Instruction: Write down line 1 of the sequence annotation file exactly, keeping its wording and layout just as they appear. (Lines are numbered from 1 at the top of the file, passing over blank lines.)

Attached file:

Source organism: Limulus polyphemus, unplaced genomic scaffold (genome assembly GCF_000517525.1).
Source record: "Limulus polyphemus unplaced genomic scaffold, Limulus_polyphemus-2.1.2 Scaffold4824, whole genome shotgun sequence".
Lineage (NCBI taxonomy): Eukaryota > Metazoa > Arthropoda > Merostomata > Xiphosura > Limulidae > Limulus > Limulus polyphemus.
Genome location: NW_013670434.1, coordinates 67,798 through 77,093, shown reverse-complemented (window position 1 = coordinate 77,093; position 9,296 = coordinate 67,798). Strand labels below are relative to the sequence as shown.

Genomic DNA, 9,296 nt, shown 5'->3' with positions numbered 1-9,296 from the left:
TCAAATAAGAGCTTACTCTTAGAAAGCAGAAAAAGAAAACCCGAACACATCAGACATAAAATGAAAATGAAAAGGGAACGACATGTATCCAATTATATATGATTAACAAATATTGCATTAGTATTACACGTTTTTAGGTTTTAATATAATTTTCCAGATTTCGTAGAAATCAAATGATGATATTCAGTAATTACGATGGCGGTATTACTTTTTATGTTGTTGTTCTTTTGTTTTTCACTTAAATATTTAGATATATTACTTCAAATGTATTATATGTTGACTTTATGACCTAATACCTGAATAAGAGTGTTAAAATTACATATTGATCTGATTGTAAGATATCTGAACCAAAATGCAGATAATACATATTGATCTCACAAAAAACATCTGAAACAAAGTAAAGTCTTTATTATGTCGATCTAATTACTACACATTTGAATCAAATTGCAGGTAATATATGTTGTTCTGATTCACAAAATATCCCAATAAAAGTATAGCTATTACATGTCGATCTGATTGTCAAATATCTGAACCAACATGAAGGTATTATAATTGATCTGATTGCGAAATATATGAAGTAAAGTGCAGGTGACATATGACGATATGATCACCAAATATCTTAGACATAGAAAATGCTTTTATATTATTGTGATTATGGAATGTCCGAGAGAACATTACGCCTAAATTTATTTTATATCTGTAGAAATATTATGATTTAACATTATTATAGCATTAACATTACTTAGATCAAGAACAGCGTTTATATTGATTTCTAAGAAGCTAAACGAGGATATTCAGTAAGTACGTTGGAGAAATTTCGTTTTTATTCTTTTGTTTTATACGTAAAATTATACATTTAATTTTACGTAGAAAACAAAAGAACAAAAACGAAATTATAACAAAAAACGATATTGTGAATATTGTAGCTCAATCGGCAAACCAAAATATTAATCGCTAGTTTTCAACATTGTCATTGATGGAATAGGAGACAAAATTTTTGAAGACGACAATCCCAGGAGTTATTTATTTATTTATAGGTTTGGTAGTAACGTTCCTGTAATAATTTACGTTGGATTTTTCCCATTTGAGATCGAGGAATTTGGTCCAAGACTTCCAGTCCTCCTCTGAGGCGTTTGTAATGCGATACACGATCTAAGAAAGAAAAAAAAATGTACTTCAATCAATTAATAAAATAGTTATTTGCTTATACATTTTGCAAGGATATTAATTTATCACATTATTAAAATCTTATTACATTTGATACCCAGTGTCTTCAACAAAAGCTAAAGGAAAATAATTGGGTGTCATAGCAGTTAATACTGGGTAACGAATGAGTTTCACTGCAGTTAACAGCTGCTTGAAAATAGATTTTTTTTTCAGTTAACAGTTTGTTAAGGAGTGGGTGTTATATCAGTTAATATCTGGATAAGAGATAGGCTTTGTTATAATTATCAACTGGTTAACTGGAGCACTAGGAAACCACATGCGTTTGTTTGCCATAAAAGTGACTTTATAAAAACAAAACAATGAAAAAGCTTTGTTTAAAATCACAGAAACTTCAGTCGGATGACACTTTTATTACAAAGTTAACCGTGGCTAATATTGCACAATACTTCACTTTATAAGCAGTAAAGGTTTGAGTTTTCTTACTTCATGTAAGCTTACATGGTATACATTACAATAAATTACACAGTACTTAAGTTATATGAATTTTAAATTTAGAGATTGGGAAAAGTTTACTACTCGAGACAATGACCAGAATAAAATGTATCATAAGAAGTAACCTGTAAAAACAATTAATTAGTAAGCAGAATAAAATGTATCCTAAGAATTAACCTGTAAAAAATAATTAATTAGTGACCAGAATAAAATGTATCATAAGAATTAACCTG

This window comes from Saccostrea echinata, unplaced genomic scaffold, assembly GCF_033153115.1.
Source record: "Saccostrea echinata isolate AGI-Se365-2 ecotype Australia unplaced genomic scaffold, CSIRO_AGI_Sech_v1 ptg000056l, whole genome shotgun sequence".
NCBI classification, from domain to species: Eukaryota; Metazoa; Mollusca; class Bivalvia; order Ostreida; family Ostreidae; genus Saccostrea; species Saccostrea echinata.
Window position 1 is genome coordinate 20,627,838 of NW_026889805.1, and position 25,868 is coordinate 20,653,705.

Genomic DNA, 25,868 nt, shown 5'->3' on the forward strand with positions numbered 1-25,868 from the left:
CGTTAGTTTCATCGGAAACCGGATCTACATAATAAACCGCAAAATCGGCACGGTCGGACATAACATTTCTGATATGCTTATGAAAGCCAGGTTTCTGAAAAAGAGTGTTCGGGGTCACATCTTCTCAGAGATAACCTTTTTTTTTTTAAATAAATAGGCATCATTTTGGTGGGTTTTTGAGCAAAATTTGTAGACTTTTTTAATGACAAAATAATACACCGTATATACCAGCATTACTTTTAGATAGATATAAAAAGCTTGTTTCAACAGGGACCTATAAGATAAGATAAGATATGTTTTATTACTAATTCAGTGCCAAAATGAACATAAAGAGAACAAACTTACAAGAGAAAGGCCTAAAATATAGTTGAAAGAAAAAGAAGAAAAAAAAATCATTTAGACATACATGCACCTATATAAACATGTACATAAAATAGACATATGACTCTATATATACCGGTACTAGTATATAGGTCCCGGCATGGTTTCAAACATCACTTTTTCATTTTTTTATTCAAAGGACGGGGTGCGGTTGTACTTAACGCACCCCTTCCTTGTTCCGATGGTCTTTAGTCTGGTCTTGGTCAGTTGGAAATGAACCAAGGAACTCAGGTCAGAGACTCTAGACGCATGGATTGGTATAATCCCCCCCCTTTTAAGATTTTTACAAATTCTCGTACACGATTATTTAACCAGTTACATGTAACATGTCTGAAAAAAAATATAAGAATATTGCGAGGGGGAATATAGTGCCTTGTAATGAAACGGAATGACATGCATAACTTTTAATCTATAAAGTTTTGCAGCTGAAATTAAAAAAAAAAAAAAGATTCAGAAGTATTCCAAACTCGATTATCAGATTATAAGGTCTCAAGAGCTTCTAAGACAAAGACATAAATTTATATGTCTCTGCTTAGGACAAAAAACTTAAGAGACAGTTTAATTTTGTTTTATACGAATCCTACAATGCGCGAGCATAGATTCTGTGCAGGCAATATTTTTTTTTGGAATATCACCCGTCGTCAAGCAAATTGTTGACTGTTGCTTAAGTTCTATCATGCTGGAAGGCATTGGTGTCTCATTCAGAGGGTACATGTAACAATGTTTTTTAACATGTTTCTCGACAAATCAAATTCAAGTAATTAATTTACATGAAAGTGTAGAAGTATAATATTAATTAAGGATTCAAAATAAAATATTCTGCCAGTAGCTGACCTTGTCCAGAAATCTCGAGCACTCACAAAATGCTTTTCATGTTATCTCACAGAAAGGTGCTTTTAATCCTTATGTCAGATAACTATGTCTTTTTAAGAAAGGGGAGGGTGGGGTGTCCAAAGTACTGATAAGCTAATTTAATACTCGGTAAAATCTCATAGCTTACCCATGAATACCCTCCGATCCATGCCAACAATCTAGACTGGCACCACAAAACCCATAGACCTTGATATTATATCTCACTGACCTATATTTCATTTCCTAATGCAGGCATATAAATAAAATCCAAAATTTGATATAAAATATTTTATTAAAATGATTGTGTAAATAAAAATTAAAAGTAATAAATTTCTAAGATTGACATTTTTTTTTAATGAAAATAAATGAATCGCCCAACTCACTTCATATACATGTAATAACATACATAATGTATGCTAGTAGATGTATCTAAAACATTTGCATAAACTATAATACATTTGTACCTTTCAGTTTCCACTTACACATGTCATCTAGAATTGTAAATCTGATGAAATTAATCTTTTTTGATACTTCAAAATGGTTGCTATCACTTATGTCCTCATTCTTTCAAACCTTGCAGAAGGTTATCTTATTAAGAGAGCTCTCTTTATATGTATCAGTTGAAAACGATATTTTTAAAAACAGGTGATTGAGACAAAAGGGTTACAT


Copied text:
Source organism: Limulus polyphemus, unplaced genomic scaffold (genome assembly GCF_000517525.1).